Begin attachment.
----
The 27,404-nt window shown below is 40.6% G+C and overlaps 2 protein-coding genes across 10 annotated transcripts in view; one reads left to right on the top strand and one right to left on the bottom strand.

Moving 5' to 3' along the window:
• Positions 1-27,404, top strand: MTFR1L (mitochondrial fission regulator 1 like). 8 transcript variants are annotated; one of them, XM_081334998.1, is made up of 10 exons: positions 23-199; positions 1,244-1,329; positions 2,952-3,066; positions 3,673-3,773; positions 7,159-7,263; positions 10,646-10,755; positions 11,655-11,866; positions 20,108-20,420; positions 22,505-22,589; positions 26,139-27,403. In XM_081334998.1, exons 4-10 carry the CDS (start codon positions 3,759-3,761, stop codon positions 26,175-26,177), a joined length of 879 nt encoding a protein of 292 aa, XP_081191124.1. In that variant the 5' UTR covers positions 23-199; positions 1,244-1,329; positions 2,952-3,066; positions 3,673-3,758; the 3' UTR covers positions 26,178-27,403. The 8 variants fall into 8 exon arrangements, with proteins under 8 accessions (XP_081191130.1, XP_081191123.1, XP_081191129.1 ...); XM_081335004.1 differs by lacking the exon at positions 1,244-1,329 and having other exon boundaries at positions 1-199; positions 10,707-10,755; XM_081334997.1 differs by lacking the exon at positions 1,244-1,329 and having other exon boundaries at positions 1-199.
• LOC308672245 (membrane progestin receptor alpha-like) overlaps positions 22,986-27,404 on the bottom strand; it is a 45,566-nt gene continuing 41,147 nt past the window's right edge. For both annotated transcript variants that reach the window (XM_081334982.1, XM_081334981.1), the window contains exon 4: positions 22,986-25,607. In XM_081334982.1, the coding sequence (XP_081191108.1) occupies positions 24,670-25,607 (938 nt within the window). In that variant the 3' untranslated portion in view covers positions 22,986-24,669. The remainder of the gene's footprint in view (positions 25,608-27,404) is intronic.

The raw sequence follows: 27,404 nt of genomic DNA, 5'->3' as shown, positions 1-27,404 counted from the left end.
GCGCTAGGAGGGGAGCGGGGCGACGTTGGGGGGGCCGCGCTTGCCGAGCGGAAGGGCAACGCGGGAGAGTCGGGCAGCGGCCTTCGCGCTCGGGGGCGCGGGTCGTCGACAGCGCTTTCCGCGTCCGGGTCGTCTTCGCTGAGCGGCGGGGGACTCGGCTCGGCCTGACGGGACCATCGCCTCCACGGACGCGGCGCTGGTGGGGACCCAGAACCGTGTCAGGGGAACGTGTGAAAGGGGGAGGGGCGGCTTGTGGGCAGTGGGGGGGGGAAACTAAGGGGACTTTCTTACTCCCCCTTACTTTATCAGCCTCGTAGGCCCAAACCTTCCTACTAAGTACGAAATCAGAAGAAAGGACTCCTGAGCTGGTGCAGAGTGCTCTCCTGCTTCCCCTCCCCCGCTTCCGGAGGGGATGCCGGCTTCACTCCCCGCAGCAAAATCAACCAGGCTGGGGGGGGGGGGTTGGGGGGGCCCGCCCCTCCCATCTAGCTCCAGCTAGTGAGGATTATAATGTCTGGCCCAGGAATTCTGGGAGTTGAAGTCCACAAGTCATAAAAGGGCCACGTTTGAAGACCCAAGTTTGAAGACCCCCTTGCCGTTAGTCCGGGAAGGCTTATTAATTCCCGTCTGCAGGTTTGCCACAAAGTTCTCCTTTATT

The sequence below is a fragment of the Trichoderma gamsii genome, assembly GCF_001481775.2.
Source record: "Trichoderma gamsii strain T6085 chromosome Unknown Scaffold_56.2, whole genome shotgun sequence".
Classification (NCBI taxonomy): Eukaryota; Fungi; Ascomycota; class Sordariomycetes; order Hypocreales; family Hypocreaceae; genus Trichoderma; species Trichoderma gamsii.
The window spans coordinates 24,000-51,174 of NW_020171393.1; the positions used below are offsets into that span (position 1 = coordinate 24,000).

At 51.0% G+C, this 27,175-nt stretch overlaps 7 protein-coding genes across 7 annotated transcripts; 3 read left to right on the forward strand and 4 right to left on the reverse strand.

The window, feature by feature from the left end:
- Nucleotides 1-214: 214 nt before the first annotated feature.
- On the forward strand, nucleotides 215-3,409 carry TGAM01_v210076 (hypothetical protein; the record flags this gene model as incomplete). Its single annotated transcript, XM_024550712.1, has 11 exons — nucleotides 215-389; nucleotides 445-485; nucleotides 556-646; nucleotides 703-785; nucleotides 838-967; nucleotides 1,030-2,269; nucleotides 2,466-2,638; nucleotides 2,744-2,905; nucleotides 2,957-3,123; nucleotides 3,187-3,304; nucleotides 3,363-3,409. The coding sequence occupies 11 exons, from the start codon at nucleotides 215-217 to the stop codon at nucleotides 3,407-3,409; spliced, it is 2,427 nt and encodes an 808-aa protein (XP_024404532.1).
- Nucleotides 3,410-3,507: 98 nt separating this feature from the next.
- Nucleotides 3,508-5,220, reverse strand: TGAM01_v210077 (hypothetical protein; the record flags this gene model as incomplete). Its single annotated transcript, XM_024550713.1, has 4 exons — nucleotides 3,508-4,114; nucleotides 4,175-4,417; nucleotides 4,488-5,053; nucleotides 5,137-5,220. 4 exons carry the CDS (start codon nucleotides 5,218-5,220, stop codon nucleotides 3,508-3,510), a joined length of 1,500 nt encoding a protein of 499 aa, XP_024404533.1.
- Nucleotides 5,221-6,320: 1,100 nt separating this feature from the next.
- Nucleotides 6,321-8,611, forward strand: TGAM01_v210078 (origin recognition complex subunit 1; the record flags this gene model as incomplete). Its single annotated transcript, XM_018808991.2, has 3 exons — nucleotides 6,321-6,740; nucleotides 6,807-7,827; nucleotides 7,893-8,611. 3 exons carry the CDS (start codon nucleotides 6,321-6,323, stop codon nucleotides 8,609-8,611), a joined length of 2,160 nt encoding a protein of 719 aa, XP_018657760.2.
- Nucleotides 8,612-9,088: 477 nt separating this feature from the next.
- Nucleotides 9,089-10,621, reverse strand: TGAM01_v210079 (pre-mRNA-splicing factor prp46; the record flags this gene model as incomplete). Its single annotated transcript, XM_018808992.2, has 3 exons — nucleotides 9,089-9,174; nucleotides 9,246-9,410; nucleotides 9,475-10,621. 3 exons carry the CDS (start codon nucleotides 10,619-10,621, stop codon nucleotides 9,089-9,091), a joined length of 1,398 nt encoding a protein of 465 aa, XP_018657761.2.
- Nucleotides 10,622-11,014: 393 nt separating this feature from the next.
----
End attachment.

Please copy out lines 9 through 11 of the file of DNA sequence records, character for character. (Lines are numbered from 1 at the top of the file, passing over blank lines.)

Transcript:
Classification (NCBI taxonomy): Eukaryota; Fungi; Ascomycota; class Sordariomycetes; order Hypocreales; family Hypocreaceae; genus Trichoderma; species Trichoderma gamsii.
The window spans coordinates 24,000-51,174 of NW_020171393.1; the positions used below are offsets into that span (position 1 = coordinate 24,000).

At 51.0% G+C, this 27,175-nt stretch overlaps 7 protein-coding genes across 7 annotated transcripts; 3 read left to right on the forward strand and 4 right to left on the reverse strand.